Tyre pressures play a VERY IMPORTANT part in your ability to tow a trailer “off road”. As the load varies with your trailer, so should your tyre pressures. A four-wheel-drive vehicle weighs anything between 1100kg & 1800kg per Axle most are between 1100kg & 1300kg over the front axle and recommended tyre pressures are between 30 and 40 PSI. A fully loaded camper should be around 900 kilograms. I run my trailer at 26 PSI fully loaded and when on slow dirt, 20 PSI, in the desert and sand hills, down as low as 10 PSI. I also turn the brakes off when in sand hills. Let's face it, all the wheels on a trailer do is hold a trailer up, they don’t steer, drive or brake. (You can't back a trailer down a sand hill with the brakes on.) A good rule is to use the same amount of tread length as the tow vehicle.
As an example we had a Land Cruiser in the desert a while ago with a camper, he was having trouble getting through the sand asked me “what tyre pressure should I use”? My comment was “300mm should get you through” looking at me with a blank look on his face, to say “what the hell does that mean”?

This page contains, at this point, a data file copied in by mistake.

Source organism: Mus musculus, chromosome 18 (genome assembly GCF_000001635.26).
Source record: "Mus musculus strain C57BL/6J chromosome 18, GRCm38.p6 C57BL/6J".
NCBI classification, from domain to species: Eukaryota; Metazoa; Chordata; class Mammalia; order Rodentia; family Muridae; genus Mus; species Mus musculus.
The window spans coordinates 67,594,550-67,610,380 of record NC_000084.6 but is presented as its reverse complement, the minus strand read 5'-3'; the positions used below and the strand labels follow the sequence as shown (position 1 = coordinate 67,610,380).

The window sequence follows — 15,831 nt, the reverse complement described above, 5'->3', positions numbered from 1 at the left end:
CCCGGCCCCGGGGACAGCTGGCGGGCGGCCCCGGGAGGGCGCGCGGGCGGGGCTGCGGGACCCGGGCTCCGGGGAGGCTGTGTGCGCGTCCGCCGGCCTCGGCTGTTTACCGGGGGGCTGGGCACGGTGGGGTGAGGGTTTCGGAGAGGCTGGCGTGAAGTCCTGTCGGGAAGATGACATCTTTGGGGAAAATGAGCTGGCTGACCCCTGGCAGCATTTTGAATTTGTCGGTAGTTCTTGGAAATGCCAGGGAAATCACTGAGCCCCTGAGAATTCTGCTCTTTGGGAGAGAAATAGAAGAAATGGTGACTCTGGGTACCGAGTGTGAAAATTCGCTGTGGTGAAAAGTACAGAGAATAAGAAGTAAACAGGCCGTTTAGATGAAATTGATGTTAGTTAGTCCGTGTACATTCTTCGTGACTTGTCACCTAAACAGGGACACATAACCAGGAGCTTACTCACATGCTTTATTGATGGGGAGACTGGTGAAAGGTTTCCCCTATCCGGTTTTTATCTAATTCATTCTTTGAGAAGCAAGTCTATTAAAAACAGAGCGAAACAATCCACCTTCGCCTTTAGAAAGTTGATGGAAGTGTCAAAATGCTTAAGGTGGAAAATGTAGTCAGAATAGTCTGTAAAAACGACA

I gave him a plastic ruler and a stick, away we went and set up the vehicle. To get 300mm tyre length in this case the front were set at 14 psi, the back 22 psi, with the trailer tyres at 9 psi and no more trouble.
In the sand the lower the tyre pressures the less rolling resistance, because of the larger footprint on the ground and the weight of the trailers is spread over a greater area. This stops the tyre from pushing into the sand therefore causing resistance. I have seen a tyre on a trailer actually stop turning when in soft sand when towed at normal pressure. The trailer tyres should be the first to be let down when in sand. Every trailer that I have seen in the desert still has its tyres at normal road pressure, they do not have shock absorbers. They have to go so fast to get over anything. The trailer spent most of the time in the air. No wonder they fall to bits. If the trailer is bouncing you are going too fast and the tyre pressures are too tight.